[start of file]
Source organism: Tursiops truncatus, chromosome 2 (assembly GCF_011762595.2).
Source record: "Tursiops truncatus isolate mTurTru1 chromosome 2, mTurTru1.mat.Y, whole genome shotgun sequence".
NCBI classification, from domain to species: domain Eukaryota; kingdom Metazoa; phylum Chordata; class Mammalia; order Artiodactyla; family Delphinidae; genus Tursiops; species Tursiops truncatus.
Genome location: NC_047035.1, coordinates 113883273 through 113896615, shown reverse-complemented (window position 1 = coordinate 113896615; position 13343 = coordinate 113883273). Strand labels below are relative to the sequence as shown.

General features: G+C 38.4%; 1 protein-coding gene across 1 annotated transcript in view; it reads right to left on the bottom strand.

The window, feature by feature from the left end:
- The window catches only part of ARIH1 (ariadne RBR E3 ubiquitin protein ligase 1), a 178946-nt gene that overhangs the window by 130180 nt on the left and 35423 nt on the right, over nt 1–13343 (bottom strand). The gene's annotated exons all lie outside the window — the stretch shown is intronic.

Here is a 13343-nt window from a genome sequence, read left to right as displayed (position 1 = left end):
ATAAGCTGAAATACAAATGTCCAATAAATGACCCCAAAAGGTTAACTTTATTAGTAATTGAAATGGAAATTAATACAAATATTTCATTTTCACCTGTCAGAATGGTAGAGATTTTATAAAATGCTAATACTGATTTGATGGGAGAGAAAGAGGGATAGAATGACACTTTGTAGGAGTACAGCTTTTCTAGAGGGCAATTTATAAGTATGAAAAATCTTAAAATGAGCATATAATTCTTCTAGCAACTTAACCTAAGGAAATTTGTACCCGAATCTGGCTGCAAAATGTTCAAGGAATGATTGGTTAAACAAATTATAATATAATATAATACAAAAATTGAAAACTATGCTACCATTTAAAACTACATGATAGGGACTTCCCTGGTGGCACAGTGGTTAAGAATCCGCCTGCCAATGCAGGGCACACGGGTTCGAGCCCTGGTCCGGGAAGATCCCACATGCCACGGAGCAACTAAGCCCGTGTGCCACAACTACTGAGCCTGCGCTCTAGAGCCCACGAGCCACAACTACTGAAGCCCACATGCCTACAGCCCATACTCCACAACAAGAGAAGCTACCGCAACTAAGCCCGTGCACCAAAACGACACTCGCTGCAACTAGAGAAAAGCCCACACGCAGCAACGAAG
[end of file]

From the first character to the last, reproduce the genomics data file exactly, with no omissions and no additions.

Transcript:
Source organism: Tursiops truncatus, chromosome 2 (assembly GCF_011762595.2).
Source record: "Tursiops truncatus isolate mTurTru1 chromosome 2, mTurTru1.mat.Y, whole genome shotgun sequence".
NCBI classification, from domain to species: domain Eukaryota; kingdom Metazoa; phylum Chordata; class Mammalia; order Artiodactyla; family Delphinidae; genus Tursiops; species Tursiops truncatus.
Genome location: NC_047035.1, coordinates 113883273 through 113896615, shown reverse-complemented (window position 1 = coordinate 113896615; position 13343 = coordinate 113883273). Strand labels below are relative to the sequence as shown.

General features: G+C 38.4%; 1 protein-coding gene across 1 annotated transcript in view; it reads right to left on the bottom strand.

The window, feature by feature from the left end:
- The window catches only part of ARIH1 (ariadne RBR E3 ubiquitin protein ligase 1), a 178946-nt gene that overhangs the window by 130180 nt on the left and 35423 nt on the right, over nt 1–13343 (bottom strand). The gene's annotated exons all lie outside the window — the stretch shown is intronic.

Here is a 13343-nt window from a genome sequence, read left to right as displayed (position 1 = left end):
ATAAGCTGAAATACAAATGTCCAATAAATGACCCCAAAAGGTTAACTTTATTAGTAATTGAAATGGAAATTAATACAAATATTTCATTTTCACCTGTCAGAATGGTAGAGATTTTATAAAATGCTAATACTGATTTGATGGGAGAGAAAGAGGGATAGAATGACACTTTGTAGGAGTACAGCTTTTCTAGAGGGCAATTTATAAGTATGAAAAATCTTAAAATGAGCATATAATTCTTCTAGCAACTTAACCTAAGGAAATTTGTACCCGAATCTGGCTGCAAAATGTTCAAGGAATGATTGGTTAAACAAATTATAATATAATATAATACAAAAATTGAAAACTATGCTACCATTTAAAACTACATGATAGGGACTTCCCTGGTGGCACAGTGGTTAAGAATCCGCCTGCCAATGCAGGGCACACGGGTTCGAGCCCTGGTCCGGGAAGATCCCACATGCCACGGAGCAACTAAGCCCGTGTGCCACAACTACTGAGCCTGCGCTCTAGAGCCCACGAGCCACAACTACTGAAGCCCACATGCCTACAGCCCATACTCCACAACAAGAGAAGCTACCGCAACTAAGCCCGTGCACCAAAACGACACTCGCTGCAACTAGAGAAAAGCCCACACGCAGCAACGAAG